Sale Consideration: As per Section 50C of the Income Tax Act, the sale consideration for immovable property is determined as the higher of the sale value of the capital asset or the value adopted by the stamp duty valuation authority.

Transfer Expenses: These are expenses incurred specifically for the sale of the capital asset.

Indexed Cost of Acquisition: This is calculated by multiplying the cost of acquisition by the Cost Inflation Index (CII) of the year of sale divided by the CII of the year of purchase.

Indexed Cost of Improvement: Similarly, the indexed cost of improvement is determined by multiplying the cost of improvement by the CII of the year of sale divided by the CII of the year of improvement.

Capital Gain Exemption: Taxpayers may be eligible for capital gain exemption under Sections 54 to 54GB, provided they fulfill the specified conditions.

Short-Term Capital Gain Tax Calculation on Property Sale in India

In the case of short-term capital gain from the sale of immovable property, tax is levied according to the applicable slab rates. Unlike long-term capital gains, short-term capital gain does not benefit from indexation. Additionally, exemptions under Sections 54 to 54GB are not applicable to short-term capital gain. Therefore, the capital gain is computed based on the cost of acquisition, cost of improvement, and transfer expenses.

Sale ConsiderationXXX
Less: Cost of Acquisition(XXX)
Less: Cost of Improvement(XXX)
Less: Transfer Expenses(XXX)
Short Term Capital GainsXXX

Consider a scenario where a taxpayer decides to sell the rights to an under-construction property before taking possession of it. This situation raises questions about the calculation of capital gain and associated tax liabilities.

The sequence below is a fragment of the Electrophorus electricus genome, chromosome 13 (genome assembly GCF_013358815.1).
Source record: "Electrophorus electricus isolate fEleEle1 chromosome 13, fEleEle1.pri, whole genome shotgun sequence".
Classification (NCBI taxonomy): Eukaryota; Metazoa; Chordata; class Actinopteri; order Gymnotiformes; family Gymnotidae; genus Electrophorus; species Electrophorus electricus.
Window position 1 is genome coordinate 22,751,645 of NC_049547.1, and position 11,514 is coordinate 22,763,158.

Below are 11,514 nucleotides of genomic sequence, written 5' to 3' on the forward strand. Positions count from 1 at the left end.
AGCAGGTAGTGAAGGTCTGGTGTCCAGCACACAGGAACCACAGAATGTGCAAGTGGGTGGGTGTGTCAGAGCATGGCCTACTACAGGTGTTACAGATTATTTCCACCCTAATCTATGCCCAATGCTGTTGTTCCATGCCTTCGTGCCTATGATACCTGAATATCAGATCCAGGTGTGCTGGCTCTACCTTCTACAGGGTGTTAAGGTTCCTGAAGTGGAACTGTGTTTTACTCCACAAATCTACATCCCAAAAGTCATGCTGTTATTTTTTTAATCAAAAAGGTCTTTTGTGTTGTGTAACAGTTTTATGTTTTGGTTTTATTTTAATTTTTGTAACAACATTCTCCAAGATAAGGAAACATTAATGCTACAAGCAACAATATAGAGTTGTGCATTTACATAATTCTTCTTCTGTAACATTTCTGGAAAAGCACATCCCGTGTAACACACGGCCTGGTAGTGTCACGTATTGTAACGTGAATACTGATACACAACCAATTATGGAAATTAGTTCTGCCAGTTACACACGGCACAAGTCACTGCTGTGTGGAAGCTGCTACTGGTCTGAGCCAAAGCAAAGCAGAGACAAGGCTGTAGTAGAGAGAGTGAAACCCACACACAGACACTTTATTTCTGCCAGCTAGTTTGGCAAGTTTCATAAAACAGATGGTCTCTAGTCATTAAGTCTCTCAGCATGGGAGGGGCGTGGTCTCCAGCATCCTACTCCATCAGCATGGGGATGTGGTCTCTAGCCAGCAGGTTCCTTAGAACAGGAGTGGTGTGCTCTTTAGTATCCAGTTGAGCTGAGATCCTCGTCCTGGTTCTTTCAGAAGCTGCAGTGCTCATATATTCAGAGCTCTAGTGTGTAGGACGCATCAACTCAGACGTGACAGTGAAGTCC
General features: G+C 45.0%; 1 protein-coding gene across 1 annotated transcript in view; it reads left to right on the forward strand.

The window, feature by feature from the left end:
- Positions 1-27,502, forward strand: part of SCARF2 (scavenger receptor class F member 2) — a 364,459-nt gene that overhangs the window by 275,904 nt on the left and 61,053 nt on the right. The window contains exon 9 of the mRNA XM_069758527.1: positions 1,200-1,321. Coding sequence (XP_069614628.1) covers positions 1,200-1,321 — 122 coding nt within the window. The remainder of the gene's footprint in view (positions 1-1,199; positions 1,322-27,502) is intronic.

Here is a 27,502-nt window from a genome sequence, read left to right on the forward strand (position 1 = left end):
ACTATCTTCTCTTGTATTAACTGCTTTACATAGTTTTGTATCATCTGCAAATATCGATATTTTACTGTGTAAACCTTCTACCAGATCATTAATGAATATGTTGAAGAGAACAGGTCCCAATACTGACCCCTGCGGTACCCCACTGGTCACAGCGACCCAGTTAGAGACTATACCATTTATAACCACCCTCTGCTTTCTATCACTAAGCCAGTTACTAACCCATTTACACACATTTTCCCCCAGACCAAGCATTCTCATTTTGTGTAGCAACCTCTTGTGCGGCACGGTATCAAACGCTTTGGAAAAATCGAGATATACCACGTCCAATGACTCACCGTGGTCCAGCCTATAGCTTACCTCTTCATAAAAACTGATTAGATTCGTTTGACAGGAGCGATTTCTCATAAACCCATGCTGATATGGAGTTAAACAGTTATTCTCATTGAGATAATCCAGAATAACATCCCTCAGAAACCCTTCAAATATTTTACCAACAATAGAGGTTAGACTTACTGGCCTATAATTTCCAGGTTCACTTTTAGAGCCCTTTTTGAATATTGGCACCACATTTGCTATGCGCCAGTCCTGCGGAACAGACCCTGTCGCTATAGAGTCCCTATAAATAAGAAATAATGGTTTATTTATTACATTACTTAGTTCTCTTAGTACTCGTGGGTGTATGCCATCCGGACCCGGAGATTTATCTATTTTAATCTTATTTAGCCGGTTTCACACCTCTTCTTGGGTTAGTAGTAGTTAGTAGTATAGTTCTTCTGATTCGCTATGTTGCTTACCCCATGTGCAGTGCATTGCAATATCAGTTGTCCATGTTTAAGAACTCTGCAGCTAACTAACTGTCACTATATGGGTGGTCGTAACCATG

Let’s delve into the intricacies of handling capital gains in such circumstances:

For instance, Darshil invests INR 20 Lakh on 01/01/2012 to secure a house in a housing scheme, with possession slated for 01/01/2016. However, before completion, Darshil opts to sell the rights to the property due to finding a more favorable scheme.

The tax implications hinge on the timeline between the property booking and the agreement to transfer rights in the under-construction property.

Different Scenarios:

  1. If Darshil transfers the rights before 01/01/2015:
    • Short-term capital gain arise as the holding period is less than 36 months.
    • No indexation benefit applies.
    • Taxable at the normal slab rates.
    • No capital gain exemption is applicable.
  2. If Darshil transfers the rights after 01/01/2015:
    • Long-term capital gain occur as the holding period exceeds 36 months.
    • Indexation benefit applies to the amount payable to the builder, stamp duty, and registration fees.
    • Taxable at a rate of 20%.
    • Exemptions under Section 54F and Section 54EC are available.

It’s important to note that Section 54 exemption for the purchase of new residential property against the sale of existing residential property does not apply in this scenario.

Set Off & Carry Forward Loss:

  • Short-term capital loss (STCL) can be set off against both short-term capital gain (STCG) and long-term capital gain (LTCG). Any remaining loss can be carried forward for 8 years.
  • Long-term capital loss (LTCL) can only be set off against LTCG. The remaining loss can also be carried forward for 8 years.